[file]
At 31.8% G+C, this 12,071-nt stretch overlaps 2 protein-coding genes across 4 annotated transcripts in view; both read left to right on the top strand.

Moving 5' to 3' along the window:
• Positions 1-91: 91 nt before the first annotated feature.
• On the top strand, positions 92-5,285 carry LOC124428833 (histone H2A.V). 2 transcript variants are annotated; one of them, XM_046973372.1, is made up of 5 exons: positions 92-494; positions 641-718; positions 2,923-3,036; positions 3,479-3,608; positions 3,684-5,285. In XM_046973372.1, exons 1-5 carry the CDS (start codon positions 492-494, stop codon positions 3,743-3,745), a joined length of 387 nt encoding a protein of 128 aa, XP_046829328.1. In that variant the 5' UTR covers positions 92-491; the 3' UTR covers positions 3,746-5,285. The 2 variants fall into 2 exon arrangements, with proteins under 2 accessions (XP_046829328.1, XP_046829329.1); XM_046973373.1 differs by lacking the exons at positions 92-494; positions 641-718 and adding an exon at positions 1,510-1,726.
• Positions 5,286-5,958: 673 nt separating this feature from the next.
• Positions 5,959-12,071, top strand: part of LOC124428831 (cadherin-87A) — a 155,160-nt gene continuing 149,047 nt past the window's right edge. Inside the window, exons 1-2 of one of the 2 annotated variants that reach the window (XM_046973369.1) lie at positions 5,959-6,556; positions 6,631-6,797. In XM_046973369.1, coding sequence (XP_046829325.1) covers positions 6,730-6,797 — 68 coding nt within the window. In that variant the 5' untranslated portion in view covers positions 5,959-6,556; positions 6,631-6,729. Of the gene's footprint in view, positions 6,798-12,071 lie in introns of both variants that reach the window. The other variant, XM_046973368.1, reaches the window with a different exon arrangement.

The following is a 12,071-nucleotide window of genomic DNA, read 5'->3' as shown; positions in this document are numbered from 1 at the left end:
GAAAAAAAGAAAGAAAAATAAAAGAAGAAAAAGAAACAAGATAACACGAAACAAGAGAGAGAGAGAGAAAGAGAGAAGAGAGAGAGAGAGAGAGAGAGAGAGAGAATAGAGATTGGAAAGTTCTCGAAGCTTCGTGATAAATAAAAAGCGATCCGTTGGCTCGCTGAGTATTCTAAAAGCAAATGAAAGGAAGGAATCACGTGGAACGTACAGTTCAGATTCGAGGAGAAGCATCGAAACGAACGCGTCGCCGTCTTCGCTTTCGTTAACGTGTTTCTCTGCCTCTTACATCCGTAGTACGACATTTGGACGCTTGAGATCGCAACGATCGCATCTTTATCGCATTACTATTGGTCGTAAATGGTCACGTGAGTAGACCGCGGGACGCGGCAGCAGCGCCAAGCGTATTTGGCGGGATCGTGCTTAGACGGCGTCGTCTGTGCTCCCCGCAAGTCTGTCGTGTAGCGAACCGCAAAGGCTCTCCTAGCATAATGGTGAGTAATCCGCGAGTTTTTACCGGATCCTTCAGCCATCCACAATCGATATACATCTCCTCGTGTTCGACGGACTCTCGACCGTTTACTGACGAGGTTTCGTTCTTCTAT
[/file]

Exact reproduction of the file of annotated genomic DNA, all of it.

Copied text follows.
At 31.8% G+C, this 12,071-nt stretch overlaps 2 protein-coding genes across 4 annotated transcripts in view; both read left to right on the top strand.

Moving 5' to 3' along the window:
• Positions 1-91: 91 nt before the first annotated feature.
• On the top strand, positions 92-5,285 carry LOC124428833 (histone H2A.V). 2 transcript variants are annotated; one of them, XM_046973372.1, is made up of 5 exons: positions 92-494; positions 641-718; positions 2,923-3,036; positions 3,479-3,608; positions 3,684-5,285. In XM_046973372.1, exons 1-5 carry the CDS (start codon positions 492-494, stop codon positions 3,743-3,745), a joined length of 387 nt encoding a protein of 128 aa, XP_046829328.1. In that variant the 5' UTR covers positions 92-491; the 3' UTR covers positions 3,746-5,285. The 2 variants fall into 2 exon arrangements, with proteins under 2 accessions (XP_046829328.1, XP_046829329.1); XM_046973373.1 differs by lacking the exons at positions 92-494; positions 641-718 and adding an exon at positions 1,510-1,726.
• Positions 5,286-5,958: 673 nt separating this feature from the next.
• Positions 5,959-12,071, top strand: part of LOC124428831 (cadherin-87A) — a 155,160-nt gene continuing 149,047 nt past the window's right edge. Inside the window, exons 1-2 of one of the 2 annotated variants that reach the window (XM_046973369.1) lie at positions 5,959-6,556; positions 6,631-6,797. In XM_046973369.1, coding sequence (XP_046829325.1) covers positions 6,730-6,797 — 68 coding nt within the window. In that variant the 5' untranslated portion in view covers positions 5,959-6,556; positions 6,631-6,729. Of the gene's footprint in view, positions 6,798-12,071 lie in introns of both variants that reach the window. The other variant, XM_046973368.1, reaches the window with a different exon arrangement.

The following is a 12,071-nucleotide window of genomic DNA, read 5'->3' as shown; positions in this document are numbered from 1 at the left end:
GAAAAAAAGAAAGAAAAATAAAAGAAGAAAAAGAAACAAGATAACACGAAACAAGAGAGAGAGAGAGAAAGAGAGAAGAGAGAGAGAGAGAGAGAGAGAGAGAGAATAGAGATTGGAAAGTTCTCGAAGCTTCGTGATAAATAAAAAGCGATCCGTTGGCTCGCTGAGTATTCTAAAAGCAAATGAAAGGAAGGAATCACGTGGAACGTACAGTTCAGATTCGAGGAGAAGCATCGAAACGAACGCGTCGCCGTCTTCGCTTTCGTTAACGTGTTTCTCTGCCTCTTACATCCGTAGTACGACATTTGGACGCTTGAGATCGCAACGATCGCATCTTTATCGCATTACTATTGGTCGTAAATGGTCACGTGAGTAGACCGCGGGACGCGGCAGCAGCGCCAAGCGTATTTGGCGGGATCGTGCTTAGACGGCGTCGTCTGTGCTCCCCGCAAGTCTGTCGTGTAGCGAACCGCAAAGGCTCTCCTAGCATAATGGTGAGTAATCCGCGAGTTTTTACCGGATCCTTCAGCCATCCACAATCGATATACATCTCCTCGTGTTCGACGGACTCTCGACCGTTTACTGACGAGGTTTCGTTCTTCTAT